Politics and politicians: for now, two 'sideways thumbs'
Federal government: It's been a big week for politicians across the country. President Barack Obama returned to the White House for another four years, and the Democrats and Republicans held onto their power in the Senate and House, respectively. But the fun is just about over. With another divided Congress, concern continues to grow over the "fiscal cliff" everyone is talking about - the $550 billion in tax hikes and spending cuts that will kick in on Jan. 1, 2013, unless the President and Congress do something about it. Both Obama and majority leaders have talked about the need for compromise, and that's fine, but talk, as we all know, is cheap. If the President and Congress want to earn their keep and prove they were right ones to lead this nation, they need to work together to modify tax hikes and spending cuts or at least agree to extend some of the Bush-era tax cuts - the alternative would put us back in recession mode. The Tax Policy Center estimates the "fiscal cliff" would hit 90 percent of U.S. taxpayers and would cost an average of $3,500 in extra taxes per household. Even the threat of the "fiscal cliff" is having an impact in this country, as businesses have started delaying spending since the deadly combination of tax hikes and spending cuts could hinder GDP growth by 4 percentage points. OK, Mr. President and leaders of the House and Senate, the ball is back in your court. Don't throw it away.
State government: As much as Republicans in Minnesota are smarting over Tuesday's election, all Minnesotans who are fed up with state politics should take solace in knowing that with a DFL-controlled Legislature and a Democrat governor, the odds of another shutdown are slim and none. Forget what party is in control of what chamber for a moment while you recall the devastating effects of last year's embarrassing state government shutdown. It hurt seniors, the disabled, people who rely on social programs. Even people who just wanted to enjoy a holiday weekend in a state park were affected since every state park in Minnesota was forced to close their gates for three weeks. You can disagree with Dayton's tax plan all you want, but the bigger picture here is that with one party running the show in St. Paul, we shouldn't have to worry about another shutdown for some time. The caveat here comes if Democrats in control let that power go their heads and they don't work with their Republican counterparts; even though there is strength in numbers, it would behoove them to work across the aisle - not just on things like agriculture and the environment, but on the issues that have, in the past, divided our elected officials to the point where they can't even see their colleagues on the other side of that aisle.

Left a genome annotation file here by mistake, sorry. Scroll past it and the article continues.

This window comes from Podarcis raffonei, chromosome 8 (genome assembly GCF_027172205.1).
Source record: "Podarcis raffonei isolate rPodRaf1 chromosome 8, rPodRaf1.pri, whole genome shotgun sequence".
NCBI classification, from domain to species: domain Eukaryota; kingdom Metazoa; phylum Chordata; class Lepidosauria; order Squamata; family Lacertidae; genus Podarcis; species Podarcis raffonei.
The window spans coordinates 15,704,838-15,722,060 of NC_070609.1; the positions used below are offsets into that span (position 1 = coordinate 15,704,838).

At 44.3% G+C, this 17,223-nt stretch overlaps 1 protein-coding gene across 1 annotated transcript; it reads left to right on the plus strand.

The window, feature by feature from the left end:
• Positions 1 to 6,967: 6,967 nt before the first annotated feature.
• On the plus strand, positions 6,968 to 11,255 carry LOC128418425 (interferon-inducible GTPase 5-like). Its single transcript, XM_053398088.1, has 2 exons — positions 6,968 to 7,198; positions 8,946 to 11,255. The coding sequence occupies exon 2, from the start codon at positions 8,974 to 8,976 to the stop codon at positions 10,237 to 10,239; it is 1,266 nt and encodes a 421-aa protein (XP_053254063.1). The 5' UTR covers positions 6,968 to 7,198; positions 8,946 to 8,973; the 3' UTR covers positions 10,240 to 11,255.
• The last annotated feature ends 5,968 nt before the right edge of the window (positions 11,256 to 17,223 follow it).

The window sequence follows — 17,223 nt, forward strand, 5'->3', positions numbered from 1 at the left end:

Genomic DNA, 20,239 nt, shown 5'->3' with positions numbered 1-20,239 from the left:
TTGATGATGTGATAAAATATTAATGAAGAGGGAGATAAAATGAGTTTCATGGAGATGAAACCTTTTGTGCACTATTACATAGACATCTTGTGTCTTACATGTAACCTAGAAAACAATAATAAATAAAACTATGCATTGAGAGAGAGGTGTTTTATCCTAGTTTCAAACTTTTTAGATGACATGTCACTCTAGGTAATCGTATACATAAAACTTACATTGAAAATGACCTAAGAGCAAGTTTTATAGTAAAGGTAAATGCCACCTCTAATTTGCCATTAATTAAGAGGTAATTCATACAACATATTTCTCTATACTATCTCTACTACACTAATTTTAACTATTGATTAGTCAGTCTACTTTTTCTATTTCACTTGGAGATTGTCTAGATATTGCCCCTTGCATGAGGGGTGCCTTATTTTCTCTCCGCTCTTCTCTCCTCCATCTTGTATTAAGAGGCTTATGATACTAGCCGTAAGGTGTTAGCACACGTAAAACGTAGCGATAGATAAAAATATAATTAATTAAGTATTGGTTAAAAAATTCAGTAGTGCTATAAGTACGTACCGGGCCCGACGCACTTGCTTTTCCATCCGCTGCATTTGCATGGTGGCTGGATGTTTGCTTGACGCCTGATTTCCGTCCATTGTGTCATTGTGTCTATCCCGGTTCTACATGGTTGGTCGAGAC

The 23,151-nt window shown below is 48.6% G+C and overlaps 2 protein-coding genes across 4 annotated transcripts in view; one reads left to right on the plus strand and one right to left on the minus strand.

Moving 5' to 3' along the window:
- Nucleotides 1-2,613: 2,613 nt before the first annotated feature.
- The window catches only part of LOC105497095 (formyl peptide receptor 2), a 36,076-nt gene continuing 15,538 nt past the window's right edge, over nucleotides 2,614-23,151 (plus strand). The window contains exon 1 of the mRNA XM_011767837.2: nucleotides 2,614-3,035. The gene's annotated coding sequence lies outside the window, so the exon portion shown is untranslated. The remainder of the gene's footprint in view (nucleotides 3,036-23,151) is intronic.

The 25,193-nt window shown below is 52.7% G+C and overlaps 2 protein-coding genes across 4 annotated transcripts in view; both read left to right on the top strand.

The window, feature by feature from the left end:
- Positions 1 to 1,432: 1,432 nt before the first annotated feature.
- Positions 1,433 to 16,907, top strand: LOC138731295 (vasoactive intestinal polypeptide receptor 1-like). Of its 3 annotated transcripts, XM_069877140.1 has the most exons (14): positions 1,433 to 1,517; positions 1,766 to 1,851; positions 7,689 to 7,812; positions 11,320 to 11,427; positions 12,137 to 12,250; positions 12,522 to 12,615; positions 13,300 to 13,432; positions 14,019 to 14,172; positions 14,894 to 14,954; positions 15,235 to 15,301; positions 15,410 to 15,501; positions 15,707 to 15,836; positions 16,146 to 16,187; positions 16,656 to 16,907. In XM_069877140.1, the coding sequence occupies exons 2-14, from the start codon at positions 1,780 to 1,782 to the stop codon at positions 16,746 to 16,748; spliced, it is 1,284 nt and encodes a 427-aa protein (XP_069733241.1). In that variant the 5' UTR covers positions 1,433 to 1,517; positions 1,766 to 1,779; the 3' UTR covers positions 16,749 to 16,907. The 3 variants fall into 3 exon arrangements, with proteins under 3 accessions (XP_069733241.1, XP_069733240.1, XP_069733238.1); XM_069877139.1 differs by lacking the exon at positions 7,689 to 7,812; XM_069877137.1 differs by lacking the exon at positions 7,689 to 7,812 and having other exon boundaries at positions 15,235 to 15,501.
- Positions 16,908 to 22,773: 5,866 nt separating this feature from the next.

Good luck Tigers, Vikings and Blackjacks
THUMBS UP: Congratulations go out to the Marshall and Minneota volleyball teams on returning to the state volleyball tournament. The Tigers and Vikings both hit the floor Thursday at the Xcel Energy Center in St. Paul. We also take our hats off to an area volleyball team that won't be going to St. Paul this year - the Russell-Tyler-Ruthton Knights, who pulled off upset after upset en route to the Section 3A title match, which they lost to the Vikings, and to the Dawson-Boyd football team that played its way back to the state football tournament where it will look to defend its Class A title.